"Today I see Jung. He is a chaise lounge on the terrace, listening through the open window to Scholem’s lecture. For a man of seventy-five, he appears in excellent health. From Mme. Corbin I learn some of the rumors that circulate around the great man. Jung has a prodigious appetite and is a great master in culinary matters. Knowing that Mme. Frobe-Kapteyn does not set a very good table, he secretly bought some dainties and treated himself in his room alone at night. But eventually he was found out, and one of his admirers in Ascona sent him yesterday evening, quite surreptitiously, a fried chicken."
Mircea Eliade “Journals”
Palermo, Sicily, Italy.
Bourbon Street and Ursulines Avenue circa 1925. New Orleans organ grinder.
Il #pane che ho sempre desiderato!
Merito del #LievitoMadreLiquido
Via @Cucchiaioit #cucchiaio #lovescucchiaio
Farina di farro bianco
(presso Delights Lab.)
What bread is.
"The key is in the seemingly innocent word “success.”
In modern philanthropic usage, what distinguishes METRICS from mere measurement is that the fancier word gauges success—or, as the mental health writer would have it, “long-term outcomes.” Metrics are contemporary social policy’s equivalent of the Philosopher’s Stone—an elusive but potent medium that transforms the base metal of mere results into the unalloyed gold of “long-term outcomes.” Building houses and treating illnesses are fine, but will they permanently solve the deeper problems? Seek ye the metric that will pierce that mystery.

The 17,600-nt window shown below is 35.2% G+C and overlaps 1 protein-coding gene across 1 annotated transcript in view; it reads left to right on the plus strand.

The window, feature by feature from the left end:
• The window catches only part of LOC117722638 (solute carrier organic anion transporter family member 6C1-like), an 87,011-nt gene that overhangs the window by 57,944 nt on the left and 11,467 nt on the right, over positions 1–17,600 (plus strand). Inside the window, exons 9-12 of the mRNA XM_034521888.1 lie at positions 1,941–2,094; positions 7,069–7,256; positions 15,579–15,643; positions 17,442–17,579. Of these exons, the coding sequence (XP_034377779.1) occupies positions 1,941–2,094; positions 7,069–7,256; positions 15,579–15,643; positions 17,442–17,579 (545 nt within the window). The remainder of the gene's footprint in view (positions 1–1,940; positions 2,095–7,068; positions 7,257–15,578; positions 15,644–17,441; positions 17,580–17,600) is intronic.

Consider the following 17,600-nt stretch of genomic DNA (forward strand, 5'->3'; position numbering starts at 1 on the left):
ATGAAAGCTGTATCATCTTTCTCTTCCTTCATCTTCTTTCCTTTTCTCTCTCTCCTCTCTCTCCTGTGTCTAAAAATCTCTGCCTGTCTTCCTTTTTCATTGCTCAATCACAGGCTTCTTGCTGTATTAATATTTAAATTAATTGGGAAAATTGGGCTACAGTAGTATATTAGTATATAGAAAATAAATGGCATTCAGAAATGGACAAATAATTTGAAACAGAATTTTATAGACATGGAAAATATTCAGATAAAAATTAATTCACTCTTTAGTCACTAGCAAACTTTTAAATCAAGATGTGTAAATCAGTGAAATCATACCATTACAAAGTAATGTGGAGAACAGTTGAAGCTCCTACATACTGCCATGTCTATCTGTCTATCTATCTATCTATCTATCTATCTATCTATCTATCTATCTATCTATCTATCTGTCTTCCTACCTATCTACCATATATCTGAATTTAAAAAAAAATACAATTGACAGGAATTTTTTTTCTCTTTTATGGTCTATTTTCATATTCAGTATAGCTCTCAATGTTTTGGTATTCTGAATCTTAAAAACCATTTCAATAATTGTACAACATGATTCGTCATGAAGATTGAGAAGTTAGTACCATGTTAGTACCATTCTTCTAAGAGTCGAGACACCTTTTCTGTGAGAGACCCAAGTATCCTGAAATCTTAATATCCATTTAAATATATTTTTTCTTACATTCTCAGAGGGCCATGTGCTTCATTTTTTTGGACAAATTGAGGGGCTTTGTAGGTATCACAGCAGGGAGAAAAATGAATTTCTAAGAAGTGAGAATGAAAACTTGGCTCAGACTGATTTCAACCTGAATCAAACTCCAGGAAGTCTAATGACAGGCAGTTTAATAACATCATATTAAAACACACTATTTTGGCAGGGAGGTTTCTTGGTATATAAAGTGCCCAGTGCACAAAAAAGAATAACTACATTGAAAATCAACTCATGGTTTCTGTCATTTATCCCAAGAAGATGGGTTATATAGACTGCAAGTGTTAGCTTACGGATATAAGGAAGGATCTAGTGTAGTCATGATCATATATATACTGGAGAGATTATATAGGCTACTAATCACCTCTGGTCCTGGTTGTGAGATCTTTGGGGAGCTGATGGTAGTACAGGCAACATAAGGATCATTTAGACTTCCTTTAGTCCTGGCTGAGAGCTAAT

And be prepared for a long search.
(To be fair to the alchemists who sought the Philosopher’s Stone: They may have been a little confused about the limits of chemistry, but at least they knew for certain what gold was. The same cannot be said for those seeking today’s “long- term outcomes.”) “
you have to find a profession you love.
"I’m here to fix the lasagna" - New Yorker Cartoon by Matthew Diffee (2000)
"The New Yorker is a magazine about New York, really. That’s part of what people like about it, because I think people everywhere used to live here, or wished that they lived here, so we have a responsibility to report what’s going on in New York in a comedic way," - Matthew Diffee